Israeli and Palestinian officials are holding talks about cooperating on an investigation into the death of Al Jazeera journalist Shireen Abu Akleh, Israeli TV reports said Wednesday night.
A ballistics probe is needed to determine whether she was killed by Israeli or Palestinian gunfire, and officials from both sides are in contact about the process, Channels 12 and 13 reported.
Abu Akleh, 51, was shot in the head during clashes between Israeli troops and Palestinian gunmen while covering an Israeli army operation in the West Bank city of Jenin. The Palestinians blamed Israel for her death, while Israeli officials said Palestinian gunmen may have fired the fatal shot.
Defense Minister Benny Gantz said Israeli officials cannot yet determine how she died, but intend to carry out a thorough investigation to “expose the truth.”
He said Israel needs Palestinian cooperation to carry out the investigation.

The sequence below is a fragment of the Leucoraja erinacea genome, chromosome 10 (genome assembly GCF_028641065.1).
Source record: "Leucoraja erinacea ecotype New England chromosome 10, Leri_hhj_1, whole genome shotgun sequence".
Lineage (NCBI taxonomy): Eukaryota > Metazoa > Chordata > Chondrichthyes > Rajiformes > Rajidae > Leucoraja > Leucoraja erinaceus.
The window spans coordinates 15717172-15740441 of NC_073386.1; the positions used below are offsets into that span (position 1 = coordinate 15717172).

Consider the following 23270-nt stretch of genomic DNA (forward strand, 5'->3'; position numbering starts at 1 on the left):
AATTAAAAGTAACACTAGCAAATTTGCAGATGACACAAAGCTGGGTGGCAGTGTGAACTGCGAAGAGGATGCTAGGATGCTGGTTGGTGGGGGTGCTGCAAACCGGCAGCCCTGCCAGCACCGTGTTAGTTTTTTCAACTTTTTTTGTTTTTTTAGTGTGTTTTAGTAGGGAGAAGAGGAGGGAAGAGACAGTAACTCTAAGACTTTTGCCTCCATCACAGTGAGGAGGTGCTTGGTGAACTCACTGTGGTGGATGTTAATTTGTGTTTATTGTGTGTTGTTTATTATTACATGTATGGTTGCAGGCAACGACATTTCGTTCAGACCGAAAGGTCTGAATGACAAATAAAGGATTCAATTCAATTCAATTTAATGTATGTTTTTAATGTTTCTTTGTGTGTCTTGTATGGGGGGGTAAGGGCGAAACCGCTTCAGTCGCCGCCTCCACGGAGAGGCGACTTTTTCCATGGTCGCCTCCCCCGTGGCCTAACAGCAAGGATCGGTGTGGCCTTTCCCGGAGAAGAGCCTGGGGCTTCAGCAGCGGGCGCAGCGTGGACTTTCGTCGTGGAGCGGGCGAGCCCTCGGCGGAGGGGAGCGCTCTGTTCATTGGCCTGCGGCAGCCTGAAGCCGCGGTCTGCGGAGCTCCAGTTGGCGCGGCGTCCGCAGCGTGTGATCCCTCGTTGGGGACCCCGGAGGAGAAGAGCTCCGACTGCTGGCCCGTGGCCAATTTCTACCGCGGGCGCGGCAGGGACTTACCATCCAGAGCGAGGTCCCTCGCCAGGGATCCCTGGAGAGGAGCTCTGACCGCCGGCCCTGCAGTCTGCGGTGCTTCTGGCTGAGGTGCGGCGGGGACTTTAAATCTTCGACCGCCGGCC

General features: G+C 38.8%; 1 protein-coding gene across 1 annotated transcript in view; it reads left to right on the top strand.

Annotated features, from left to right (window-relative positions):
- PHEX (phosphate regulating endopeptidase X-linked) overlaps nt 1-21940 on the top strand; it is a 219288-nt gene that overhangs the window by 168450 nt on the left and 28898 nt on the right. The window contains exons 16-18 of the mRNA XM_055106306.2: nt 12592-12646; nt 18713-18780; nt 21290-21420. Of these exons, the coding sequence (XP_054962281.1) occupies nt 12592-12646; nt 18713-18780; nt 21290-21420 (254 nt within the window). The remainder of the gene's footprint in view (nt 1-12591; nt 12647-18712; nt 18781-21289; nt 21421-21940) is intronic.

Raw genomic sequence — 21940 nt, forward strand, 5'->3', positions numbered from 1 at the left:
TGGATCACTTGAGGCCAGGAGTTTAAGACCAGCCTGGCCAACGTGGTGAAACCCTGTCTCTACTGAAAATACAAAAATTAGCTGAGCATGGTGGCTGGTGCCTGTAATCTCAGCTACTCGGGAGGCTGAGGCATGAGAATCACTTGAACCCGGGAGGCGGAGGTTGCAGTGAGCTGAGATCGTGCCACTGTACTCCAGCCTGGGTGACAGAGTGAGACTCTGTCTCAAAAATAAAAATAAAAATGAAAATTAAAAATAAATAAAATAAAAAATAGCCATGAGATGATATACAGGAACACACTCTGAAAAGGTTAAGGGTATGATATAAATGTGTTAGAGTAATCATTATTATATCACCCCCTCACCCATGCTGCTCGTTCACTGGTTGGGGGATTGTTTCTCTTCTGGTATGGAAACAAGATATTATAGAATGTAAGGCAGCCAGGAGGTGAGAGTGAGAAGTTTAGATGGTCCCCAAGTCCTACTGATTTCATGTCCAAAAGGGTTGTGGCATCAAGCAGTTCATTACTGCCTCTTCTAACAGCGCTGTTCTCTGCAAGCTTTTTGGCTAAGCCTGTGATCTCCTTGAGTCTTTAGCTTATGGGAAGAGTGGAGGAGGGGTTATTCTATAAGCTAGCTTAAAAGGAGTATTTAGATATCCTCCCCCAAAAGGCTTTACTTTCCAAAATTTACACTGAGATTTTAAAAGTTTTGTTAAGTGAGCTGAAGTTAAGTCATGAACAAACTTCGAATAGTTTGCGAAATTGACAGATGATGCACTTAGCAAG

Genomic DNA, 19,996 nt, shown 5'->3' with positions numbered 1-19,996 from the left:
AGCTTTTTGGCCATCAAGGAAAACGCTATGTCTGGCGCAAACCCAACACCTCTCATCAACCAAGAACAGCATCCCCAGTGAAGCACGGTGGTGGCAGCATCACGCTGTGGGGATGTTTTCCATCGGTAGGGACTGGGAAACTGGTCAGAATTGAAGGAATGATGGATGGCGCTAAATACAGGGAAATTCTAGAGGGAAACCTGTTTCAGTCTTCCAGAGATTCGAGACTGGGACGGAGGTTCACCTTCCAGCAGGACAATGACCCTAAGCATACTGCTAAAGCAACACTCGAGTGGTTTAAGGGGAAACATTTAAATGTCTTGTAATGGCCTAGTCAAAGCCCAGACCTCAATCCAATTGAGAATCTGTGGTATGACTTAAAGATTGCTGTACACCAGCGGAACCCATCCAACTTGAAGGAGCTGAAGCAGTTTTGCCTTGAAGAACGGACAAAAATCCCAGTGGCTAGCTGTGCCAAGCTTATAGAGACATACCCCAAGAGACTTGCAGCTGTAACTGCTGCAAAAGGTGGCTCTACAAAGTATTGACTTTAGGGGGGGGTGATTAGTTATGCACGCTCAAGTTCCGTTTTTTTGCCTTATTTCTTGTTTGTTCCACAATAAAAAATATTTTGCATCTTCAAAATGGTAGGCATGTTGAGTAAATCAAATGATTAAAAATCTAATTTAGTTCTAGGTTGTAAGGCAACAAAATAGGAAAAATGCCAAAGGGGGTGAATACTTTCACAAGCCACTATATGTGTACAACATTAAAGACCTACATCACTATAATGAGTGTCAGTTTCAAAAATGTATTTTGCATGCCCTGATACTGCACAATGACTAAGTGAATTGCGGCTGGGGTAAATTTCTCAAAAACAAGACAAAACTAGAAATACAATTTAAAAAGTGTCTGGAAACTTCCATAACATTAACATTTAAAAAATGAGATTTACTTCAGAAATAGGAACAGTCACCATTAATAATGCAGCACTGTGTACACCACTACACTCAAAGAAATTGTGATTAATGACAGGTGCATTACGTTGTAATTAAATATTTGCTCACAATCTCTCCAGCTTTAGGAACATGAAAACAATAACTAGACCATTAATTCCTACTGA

“Unfortunately we do not have a way to conduct a forensic investigation, so we appealed to the Palestinians to give us the bullet [to conduct a ballistic analysis],” he said at a briefing for foreign reporters.
The Ynet news site said Israel had offered for an international authority to get involved in the investigation, possibly from the US.
The White House has asked the Palestinian Authority and Israel to open a joint investigation into Abu Akleh’s death, the Walla news site reported, citing two sources familiar with the matter.
Israel told the US it was ready to cooperate on an investigation, and the Palestinians have not yet responded, the report said.
Channel 12 reported that the bullet in question is a 5.56×45mm NATO round, which is used by both Israeli troops and Palestinian terrorists for weapons including M16 and M4 assault rifles.
An initial autopsy of Abu Akleh’s body by Palestinian coroners found that it was “not possible” to tell whether she was killed by Israeli or Palestinian gunfire.
“The bullet that entered her body is in our possession and has been taken to the lab for further analysis,” said the head coroner, Dr. Ryan al-Ali of the Pathological Institute at the a-Najah University in Nablus.